When it gets dark, on our island that is around 7 PM during wintertime. The first thing I do before making dinner is to turn on a lamp that is just behind the window where we usually eat.
It's the best way to have bugs trying to get to the light behind the window while we enjoy the meal. Mario developed a few years ago a thing for minimalism and recycling.
That is why we have given our couch away to whom could not afford it and lots of other stuff we bought as part of buying a home here. He is on minimalism big time but without compromising the style. He's Italian after all...
He has been looking at this lamp for a while and kept saying "It just doesn't fit with the rest of the changes we made". He never complains about something without acting but I was indeed surprised by him not changing what was bothering him.
Well, that's what I thought, that he wasn't doing anything about it. As it turns out those strange grinding sounds and drilling like someone was in a chamber of torture were actually Mr. Mario's lamp in the making.
Here's how it went down. He takes walks in the mountains every chance he gets. I would like to go but I have broken my toes, once again, and I am a nice house trophy until I can wear shoes again... During one of his walks, he found this rock.
Heavy to say the least and the shape "it talked to me and it said: are we going to do this or not?" - he took that to the maker's lab, cleaned off, blocked between three pieces of wood to keep it still. And then start chiseling away a socket for the steam of the lamp. Yes, that is the base of the lamp!
The dirt here has a ton of iron in it, that's from where that red hue is coming from. I like working with him, I always learn something new but those heavy-duty super dusty projects are not on my top list of enjoyment. So while he was murdering... tsk crafting the rock, I did a bit of greenhouse work.
Making more fig trees
We learned this technique from one of our followers and we are eager to validate the teachings. Su from South Korea generates more fig trees by cutting lightly the bark layer of a shoot, trapping the limb in a water bag, and then sealing all with a zip tie. If all works out, the shoot makes roots, you then cut the shoot and you got yourself a fig tree starter pretty well grown!
I also checked on other babies in the process of being ready to be moved into bigger pots.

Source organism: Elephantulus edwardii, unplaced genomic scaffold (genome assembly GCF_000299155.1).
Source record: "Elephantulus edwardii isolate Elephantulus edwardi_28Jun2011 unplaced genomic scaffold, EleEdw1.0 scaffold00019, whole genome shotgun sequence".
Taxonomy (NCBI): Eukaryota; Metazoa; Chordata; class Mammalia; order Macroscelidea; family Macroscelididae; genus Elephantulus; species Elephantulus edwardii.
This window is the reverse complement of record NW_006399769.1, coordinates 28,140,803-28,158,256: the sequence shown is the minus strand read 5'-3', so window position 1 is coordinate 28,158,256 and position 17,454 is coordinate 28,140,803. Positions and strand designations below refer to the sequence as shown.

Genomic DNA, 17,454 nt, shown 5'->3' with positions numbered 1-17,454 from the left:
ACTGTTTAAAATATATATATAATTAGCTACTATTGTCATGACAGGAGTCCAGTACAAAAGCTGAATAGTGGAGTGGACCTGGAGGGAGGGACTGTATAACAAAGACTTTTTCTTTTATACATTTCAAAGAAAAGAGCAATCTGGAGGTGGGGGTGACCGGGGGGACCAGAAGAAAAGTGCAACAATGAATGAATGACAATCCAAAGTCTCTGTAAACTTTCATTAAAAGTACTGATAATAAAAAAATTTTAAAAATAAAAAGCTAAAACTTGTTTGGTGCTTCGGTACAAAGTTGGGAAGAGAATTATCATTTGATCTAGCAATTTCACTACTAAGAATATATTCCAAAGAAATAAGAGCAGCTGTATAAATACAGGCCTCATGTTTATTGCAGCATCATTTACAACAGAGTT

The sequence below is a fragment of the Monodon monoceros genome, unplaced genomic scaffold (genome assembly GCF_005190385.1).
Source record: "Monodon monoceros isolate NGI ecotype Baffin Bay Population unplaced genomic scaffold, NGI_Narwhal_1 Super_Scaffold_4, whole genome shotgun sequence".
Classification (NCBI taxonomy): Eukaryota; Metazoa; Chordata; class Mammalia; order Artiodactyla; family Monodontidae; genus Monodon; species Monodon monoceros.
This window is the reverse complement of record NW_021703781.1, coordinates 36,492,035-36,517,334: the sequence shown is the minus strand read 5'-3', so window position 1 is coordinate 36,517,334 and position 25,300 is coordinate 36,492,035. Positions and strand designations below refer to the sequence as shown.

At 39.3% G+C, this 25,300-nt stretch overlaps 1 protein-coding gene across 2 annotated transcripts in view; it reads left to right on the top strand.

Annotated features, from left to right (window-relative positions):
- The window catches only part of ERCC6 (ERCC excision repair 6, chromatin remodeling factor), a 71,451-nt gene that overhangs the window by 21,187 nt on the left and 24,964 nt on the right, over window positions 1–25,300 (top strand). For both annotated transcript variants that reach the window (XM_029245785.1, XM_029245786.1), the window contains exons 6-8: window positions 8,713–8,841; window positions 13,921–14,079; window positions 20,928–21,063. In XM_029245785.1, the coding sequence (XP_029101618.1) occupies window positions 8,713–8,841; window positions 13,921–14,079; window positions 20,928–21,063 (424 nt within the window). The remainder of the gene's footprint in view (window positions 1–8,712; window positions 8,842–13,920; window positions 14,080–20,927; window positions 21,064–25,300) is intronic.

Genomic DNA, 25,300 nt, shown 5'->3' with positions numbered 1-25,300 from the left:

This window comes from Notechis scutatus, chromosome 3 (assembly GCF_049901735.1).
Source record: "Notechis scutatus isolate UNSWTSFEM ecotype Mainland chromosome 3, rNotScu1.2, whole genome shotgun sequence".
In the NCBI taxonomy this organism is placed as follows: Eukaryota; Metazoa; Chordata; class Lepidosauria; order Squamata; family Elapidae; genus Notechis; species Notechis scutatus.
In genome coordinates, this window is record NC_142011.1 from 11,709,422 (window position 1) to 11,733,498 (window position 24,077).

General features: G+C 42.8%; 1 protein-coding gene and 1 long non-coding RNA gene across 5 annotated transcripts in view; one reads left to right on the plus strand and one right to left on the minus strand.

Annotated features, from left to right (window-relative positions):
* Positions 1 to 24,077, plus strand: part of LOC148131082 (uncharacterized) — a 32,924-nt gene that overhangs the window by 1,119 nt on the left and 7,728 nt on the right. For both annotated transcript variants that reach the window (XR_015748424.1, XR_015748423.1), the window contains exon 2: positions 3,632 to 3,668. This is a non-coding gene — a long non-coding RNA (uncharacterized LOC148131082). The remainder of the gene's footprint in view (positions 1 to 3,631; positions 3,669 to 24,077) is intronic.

Back to the cave
For the steam of the lamp, he recycled the leg of a table that we dismantled a while back because it wasn't good of great quality.
I was a bit skeptical when I saw him grinding away from the rock but I was definitely sold when I witnessed the fitting on the first try!
The hardest part of all
Surprisingly working on the rock was the least difficult part of the project. To power the light bulb it was necessary to drill a hole throughout the piece of wood and the rock. The bottom of the rock has a socket for the attachment and the wire.
However, the wood of the stem was so super hard and longer than the drill bits that we have that it kept getting stuck. At one point the drill bit was so hard fused in the wood that the only way to recover the bit was to split the wood!
The second attempt required two days of trial and error but finally, the inspiration came to the man in need - I don't have any footage of the eureka moment because I was the one the pushing the trigger on the drill and he was using pliers around the chuck of the drill to make the bit reverse back.
We recycled some electrical parts of the original lamp, including the headlamp.
and the rest of the lamp is now my favorite paper towel holder!
I didn't see the finished job until the next day however, I do know that Kauna was playing with pieces of wires left from the hack job of electrical parts because that little shit kept running the rounded parts all around the house while on a hyper trip. When papa yelled at the pest, she figured that the most obvious thing to do was to stop playing on the floor and dirt dancing on the bed by my side. #catlife